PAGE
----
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Carboxylic Acid Formula

Last updated date: 15th Apr 2024
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COOH Chemical Name

An organic substance with a carboxyl functional group is known as carboxylic acid. They can be found in abundance in nature and are also synthesised by humans. Carboxylic acids deprotonate to produce a carboxylate anion with the general formula R-COO–, which can be used to make a variety of useful salts like soaps.

C=O contains carboxylic acids, which are the most significant functional group. Some carboxylic acids, such as citric acid, lactic acid, or fumaric acid, are created via fermentation, and the majority of these carboxylic acids are used in the food industry.

This article will study the carboxylic acid formula, carboxylic acid structure and COOH chemical name in detail.

Carboxylic Acid Structure

A carboxylic acid's general formula is R-COOH, where the COOH formula denotes the carboxyl group and R denotes the rest of the molecule to which this group is linked. There is carbon in this carboxyl group that has a double connection with an oxygen atom and a single bond with a hydroxyl group.

A carboxylic acid structure is depicted below.

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The carboxylic acid structural formula contains a hydroxyl group connected to a carbonyl carbon, as can be seen in the carboxylic acid structure. This functional group can undergo ionisation and discharge a proton due to the electronegativity of the oxygen atom.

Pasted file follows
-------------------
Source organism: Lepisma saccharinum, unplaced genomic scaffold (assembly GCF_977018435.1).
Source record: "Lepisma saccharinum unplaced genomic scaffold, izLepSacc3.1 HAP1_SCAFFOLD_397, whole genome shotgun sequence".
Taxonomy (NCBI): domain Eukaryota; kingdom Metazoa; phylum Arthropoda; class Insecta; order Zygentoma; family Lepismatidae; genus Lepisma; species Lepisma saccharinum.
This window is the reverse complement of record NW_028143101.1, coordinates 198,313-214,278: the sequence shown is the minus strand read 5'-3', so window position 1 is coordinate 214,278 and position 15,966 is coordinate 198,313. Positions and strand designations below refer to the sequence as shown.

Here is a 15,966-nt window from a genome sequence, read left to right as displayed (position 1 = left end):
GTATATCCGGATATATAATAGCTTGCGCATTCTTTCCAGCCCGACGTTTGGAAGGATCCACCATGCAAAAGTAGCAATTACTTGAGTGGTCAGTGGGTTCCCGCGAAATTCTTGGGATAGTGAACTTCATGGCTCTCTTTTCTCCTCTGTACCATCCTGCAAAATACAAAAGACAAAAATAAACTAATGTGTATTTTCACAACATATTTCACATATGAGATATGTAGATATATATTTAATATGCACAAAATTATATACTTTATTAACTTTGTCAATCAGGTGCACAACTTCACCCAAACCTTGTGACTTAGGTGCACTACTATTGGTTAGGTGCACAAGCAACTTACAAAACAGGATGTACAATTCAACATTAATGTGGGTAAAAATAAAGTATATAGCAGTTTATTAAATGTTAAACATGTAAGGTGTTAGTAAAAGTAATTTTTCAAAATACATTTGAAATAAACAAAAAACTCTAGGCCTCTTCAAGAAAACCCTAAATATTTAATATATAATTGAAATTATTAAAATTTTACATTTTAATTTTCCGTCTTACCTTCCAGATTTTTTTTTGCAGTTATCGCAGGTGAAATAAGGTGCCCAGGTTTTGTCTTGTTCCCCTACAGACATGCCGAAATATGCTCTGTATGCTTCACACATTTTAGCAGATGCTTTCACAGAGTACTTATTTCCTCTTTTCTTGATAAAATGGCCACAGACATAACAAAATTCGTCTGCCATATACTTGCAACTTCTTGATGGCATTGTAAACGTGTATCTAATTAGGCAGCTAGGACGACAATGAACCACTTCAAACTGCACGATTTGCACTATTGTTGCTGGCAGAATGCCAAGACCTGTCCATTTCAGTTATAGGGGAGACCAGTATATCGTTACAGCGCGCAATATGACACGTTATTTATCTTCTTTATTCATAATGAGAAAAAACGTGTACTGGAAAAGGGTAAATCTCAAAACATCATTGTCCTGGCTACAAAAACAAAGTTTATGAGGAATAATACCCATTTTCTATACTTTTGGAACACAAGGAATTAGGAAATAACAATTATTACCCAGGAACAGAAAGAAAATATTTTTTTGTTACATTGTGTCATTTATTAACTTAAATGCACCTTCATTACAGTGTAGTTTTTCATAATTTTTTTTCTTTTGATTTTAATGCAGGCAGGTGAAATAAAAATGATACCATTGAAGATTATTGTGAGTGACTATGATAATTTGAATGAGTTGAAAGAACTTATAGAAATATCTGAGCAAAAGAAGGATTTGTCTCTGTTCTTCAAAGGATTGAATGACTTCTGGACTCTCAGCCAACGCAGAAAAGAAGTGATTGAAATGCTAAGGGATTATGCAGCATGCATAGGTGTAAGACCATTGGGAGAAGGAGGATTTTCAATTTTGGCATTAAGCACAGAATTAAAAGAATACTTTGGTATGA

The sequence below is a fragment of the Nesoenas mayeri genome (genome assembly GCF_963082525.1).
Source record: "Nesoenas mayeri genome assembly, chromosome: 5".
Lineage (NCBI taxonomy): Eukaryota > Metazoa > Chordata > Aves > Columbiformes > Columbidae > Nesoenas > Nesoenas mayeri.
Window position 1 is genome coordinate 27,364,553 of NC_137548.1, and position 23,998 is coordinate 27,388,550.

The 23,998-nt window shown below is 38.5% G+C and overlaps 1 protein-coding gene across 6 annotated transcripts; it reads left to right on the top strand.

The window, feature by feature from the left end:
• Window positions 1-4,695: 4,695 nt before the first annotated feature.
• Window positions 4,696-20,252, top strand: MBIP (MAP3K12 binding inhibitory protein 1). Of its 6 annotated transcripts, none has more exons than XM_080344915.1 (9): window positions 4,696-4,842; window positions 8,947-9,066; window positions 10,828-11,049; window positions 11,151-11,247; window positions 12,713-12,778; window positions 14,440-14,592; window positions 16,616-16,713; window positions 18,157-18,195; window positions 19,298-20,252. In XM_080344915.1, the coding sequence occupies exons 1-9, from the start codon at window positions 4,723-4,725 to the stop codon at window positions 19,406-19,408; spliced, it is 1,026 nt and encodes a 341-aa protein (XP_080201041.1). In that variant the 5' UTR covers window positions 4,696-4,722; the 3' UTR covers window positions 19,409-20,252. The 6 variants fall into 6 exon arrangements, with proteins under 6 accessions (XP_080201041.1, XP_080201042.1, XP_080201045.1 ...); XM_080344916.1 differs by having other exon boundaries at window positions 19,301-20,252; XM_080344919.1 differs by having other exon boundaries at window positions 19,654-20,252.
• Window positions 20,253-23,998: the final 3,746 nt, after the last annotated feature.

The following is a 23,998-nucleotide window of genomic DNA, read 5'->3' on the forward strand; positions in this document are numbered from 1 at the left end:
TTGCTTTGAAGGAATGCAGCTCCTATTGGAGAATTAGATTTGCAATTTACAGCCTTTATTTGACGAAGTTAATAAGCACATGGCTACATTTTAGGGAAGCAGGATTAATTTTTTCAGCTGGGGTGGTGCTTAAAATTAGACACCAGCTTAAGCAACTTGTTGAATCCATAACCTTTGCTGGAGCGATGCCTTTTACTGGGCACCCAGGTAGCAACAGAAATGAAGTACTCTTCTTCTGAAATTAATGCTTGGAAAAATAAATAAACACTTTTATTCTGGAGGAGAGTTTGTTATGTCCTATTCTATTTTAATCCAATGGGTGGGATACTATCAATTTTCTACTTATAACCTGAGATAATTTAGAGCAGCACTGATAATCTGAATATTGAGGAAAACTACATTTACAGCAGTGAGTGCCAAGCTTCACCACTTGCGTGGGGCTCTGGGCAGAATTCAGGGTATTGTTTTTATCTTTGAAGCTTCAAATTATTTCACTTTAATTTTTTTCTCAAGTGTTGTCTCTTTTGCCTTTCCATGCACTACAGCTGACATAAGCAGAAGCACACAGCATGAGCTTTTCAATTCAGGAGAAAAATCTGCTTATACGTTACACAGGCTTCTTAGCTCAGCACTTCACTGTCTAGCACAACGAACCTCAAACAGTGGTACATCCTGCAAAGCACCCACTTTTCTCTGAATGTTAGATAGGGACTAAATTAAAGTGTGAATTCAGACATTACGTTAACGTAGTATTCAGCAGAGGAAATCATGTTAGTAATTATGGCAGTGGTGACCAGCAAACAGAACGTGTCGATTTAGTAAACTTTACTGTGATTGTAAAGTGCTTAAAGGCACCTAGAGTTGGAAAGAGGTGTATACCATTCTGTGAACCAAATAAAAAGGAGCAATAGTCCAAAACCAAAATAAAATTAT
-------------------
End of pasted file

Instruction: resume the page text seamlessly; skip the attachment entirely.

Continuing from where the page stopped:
The presence of two oxygen atoms stabilises the carboxylate ion, which is formed when a proton is removed from the carboxyl formula (through which the negative charge can move). Acetic acid (a component of vinegar) and Formic acid are two examples of carboxylic acids.

Nomenclature of Carboxylic Acid General Formula

These chemical compounds are commonly referred to by their common names, which include the suffix "-ic acid." Acetic acid is an example of a carboxylic acid with a common name (CH3COOH). The suffix "-oic acid" is allocated to these substances in IUPAC nomenclature.

  • The IUPAC nomenclature of carboxylic acids has a set of rules that must be adhered to.

  • The suffix "e" is replaced with "oic acid" in the name of the matching alkane.

  • When there is only one carboxyl group in an aliphatic chain, the carboxylic carbon is always numbered one. Ethanoic acid, for example, is named after CH3COOH.

  • The total number of carbon atoms in an aliphatic chain with more than one carboxyl group is counted, and the number of carboxyl groups is denoted by Greek numeral prefixes such as "di-," "tri-," and so on.

  • These prefixes and suffixes are added to the parent alkyl chain to give the carboxylic acid its name. The locations of the carboxyl group are shown in Arabic numerals.

  • A carboxyl substituent on a carbon chain can also be called "carboxylic acid" or "carboxy." The name 2-carbofuran for the chemical 2-Furoic acid is an example of such nomenclature.

Properties of Carboxylic Acid 

1. Physical Properties 

  • Due to the existence of two electronegative oxygen atoms, carboxylic acid molecules are polar.

  • Due to the presence of the carbonyl group (C=O) and the hydroxyl group, they also participate in hydrogen bonding.

  • These compounds form dimers when put in nonpolar liquids due to hydrogen bonding between the hydroxyl group of one carboxylic acid and the carbonyl group of the other.